2.4. Pacing Protocols

2.4.1. S1S2 Pacing

Activation and recovery of normal and remodeled tissue were studied with regular pacing for three beats at a cycle length of 1,000 ms followed by a premature stimulus with a coupling interval of 400 ms. Stimuli were delivered with a current injection of −2000 pA for 1 ms in a 2.5 × 2.5 mm square region in the lower left hand corner.

2.4.2. Decremental Pacing

The response of the each sample of the heterogenous tissue to rapid decremental pacing was examined by pacing from a circular region in the centre of the tissue with a with radius of 6.25 mm. Ten pacing stimuli with a current of −2,000 pA and duration of 1 ms were delivered with an initial coupling interval of 450 ms for the CRNnormal variant and 300 ms for the CRNremodelled variant, decreasing by 25 ms with each successive stimulus to a final coupling interval of 250 ms for normal tissue and 150 ms for remodeled tissue (Zahid et al., 2016).

2.4.3. Dynamics of Re-entry

The dynamic behavior of re-entry in each sample of heterogeneous tissue was studied by imposing an Archimedean spiral on the model as an initial condition using the phase distribution method (Biktashev and Holden, 1998).

3. Results

Examples of the effect of heterogenous diffusion with a length scale of 1.25 mm and 10.0 mm on activation, repolarization, and APD are shown in Figures 2B,C, compared to results for simulated tissue with a uniform diffusion coefficient of 0.2 mm2ms−1 shown in Figure 2A. In each of these simulations, activation and recovery times were determined from excursions of the local action potential above a threshold of −73.0 mV, which corresponds approximately to the voltage at which repolarization is 90% complete in the CRN model. APD was the difference between repolarization time and activation time. Activation time, repolarization time, and APD were not calculated for regions of fibrotic tissue with diffusion set to 0.05 mm2ms−1, and these are indicated as white regions in Figures 2B,C.

FIGURE 2
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Figure 2. Activation, recovery and action potential duration (APD) in simulations with uniform diffusion (A), heterogeneous diffusion on a length scale of 1.25 mm (B), and a length scale of 10.0 mm (C). The delayed activation and repolarization shown in (B,C) are relative to the activation and repolarization in uniform tissue shown in (A). All isochrone contours are at 25 ms intervals except for APD with uniform diffusion, where the contours are at 5 ms intervals.

With uniform diffusion, the activation isochrones were smooth, and recovery isochrones were modified by the boundary resulting in a slightly prolonged APD close to the stimulus site, and a slightly shortened APD on the top and right hand boundary (Cherry and Fenton, 2011). In this configuration, the conduction velocity was 0.507 mm ms−1 for the CRNnormal and 0.489 mm ms−1 CRNremodelled variants.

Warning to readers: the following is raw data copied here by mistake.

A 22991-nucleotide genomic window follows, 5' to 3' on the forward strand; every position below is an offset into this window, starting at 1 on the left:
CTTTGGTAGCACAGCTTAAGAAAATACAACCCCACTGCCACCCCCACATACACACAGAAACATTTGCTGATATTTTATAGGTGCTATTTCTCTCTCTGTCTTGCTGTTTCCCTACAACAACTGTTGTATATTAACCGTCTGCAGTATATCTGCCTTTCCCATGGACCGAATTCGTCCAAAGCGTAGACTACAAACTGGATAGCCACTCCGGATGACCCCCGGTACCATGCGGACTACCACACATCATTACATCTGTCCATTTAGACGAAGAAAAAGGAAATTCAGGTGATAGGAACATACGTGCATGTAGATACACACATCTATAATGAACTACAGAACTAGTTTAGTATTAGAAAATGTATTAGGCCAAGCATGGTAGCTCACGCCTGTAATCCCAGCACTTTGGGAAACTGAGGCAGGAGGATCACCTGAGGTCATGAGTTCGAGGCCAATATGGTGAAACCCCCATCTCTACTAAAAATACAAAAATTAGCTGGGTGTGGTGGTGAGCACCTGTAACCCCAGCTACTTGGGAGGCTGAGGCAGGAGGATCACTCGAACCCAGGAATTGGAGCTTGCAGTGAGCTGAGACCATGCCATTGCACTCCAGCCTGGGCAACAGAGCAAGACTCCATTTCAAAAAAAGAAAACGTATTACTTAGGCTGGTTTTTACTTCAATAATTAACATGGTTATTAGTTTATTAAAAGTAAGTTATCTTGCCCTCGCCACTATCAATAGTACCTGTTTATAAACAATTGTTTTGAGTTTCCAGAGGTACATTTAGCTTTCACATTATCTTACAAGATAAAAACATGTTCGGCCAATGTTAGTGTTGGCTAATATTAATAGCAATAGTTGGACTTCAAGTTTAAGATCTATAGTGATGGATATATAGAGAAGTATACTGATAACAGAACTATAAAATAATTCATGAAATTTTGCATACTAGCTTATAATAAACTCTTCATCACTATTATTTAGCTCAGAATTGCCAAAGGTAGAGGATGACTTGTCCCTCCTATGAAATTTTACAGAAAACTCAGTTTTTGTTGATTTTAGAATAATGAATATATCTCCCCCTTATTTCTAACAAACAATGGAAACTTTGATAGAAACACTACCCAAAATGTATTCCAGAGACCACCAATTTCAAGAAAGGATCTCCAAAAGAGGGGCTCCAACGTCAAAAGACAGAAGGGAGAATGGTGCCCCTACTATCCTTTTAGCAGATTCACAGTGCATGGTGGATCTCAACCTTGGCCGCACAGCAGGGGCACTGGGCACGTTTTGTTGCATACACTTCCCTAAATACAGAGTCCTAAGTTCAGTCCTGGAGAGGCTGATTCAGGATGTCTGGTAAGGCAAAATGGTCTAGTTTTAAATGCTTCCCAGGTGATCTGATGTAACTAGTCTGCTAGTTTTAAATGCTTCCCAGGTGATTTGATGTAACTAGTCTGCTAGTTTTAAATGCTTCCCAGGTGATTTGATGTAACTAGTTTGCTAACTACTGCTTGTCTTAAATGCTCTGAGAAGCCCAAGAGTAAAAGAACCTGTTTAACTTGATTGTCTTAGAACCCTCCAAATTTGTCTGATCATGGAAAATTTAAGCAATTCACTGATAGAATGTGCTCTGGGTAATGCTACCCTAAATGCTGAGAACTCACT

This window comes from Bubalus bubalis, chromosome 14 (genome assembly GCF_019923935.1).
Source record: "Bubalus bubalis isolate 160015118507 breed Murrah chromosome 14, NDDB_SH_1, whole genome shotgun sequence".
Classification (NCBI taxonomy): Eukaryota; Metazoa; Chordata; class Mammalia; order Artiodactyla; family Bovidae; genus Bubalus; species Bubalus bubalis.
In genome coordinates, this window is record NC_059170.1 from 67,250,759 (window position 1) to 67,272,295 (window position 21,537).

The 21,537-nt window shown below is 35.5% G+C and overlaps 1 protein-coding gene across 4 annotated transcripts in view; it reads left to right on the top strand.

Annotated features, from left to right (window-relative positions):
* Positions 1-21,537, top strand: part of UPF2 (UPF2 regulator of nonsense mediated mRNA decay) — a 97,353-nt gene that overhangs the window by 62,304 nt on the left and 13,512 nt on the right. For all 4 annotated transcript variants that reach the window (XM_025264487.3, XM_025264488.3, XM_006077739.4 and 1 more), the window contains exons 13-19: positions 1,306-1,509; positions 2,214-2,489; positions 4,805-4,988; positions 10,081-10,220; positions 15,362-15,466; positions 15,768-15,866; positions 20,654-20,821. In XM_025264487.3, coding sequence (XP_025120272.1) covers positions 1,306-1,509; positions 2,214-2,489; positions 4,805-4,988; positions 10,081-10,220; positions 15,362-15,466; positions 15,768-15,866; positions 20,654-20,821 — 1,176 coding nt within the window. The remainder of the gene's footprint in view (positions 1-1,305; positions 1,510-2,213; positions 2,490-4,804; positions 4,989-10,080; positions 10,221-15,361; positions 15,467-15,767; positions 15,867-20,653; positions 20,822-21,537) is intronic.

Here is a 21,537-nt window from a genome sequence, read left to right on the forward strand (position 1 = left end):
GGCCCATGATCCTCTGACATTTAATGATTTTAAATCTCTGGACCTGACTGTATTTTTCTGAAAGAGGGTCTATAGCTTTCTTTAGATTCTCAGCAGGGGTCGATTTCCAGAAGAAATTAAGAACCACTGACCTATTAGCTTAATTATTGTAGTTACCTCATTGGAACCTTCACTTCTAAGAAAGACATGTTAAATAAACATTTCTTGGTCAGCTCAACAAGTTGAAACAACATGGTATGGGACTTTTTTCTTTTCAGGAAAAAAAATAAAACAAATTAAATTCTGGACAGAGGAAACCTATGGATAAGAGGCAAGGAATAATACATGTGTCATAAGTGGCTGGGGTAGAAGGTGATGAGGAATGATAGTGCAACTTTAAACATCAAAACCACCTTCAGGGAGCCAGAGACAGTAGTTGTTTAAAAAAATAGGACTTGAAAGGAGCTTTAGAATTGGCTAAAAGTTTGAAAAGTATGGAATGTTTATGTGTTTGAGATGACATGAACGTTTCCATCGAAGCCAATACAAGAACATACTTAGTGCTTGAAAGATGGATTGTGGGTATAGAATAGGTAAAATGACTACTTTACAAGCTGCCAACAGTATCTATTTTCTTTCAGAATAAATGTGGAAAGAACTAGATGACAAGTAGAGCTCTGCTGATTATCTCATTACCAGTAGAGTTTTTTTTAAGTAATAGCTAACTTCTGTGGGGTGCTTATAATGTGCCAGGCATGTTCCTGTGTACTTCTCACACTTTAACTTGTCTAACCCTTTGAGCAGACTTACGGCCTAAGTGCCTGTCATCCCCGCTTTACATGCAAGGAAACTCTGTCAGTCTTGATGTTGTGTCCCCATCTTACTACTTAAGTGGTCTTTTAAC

Heterogeneous diffusion with a length scale of 1.25 mm delayed activation by up to 120 ms, and recovery by up to 250 ms. As a result, conduction velocity was lower and APD was prolonged in regions of delayed recovery (Figure 2B). Heterogeneous diffusion with a length scale of 10 mm resulted in a similar delay of activation, but with smoother activation isochrones and a more tortuous activation sequence. Recovery was not prolonged to the same extent, and APD was only prolonged slightly compared to simulations with uniform diffusion (Figure 2C).

The overall effects on activation, recovery, and APD for all of the simulations are shown in Figure 3. In 14/160 simulations with smoothly varying diffusion, either S1 and S2 stimuli (9) or S2 stimuli only (5) were blocked by a region of simulated fibrosis close to the stimulus site at the lower left hand corner. Data from these simulations are not plotted. Activation delays relative to simulations with uniform diffusion were broadly similar for S1 and S2 stimuli, and for CRNnormal and CRNremodelled cell model variants. This finding reflects the reduced conduction velocity relative to uniform diffusion, resulting from the lower average diffusion in the heterogeneous simulations. The spread of both median and interquartile range activation delay increased somewhat with increasing length scale. This was attributed to different configurations of low diffusion regions having a greater effect on activation pattern at larger length scales. Figure 2C, for example, shows activation that proceeds upwards along one edge before propagating from left to right.

FIGURE 3
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Figure 3. (A) Median delay in activation time for each simulation with heterogeneous diffusion compared to uniform diffusion. Red symbols indicate activation following the third S1 stimulus, and blue symbols the S2 stimulus. Circles denote CRNnormal, and squares CRNremodelled. (B) Corresponding interquartile range of activation time delay. (C,D) Median and interquartile range of recovery time delay. (E,F) median and interquartile range of APD.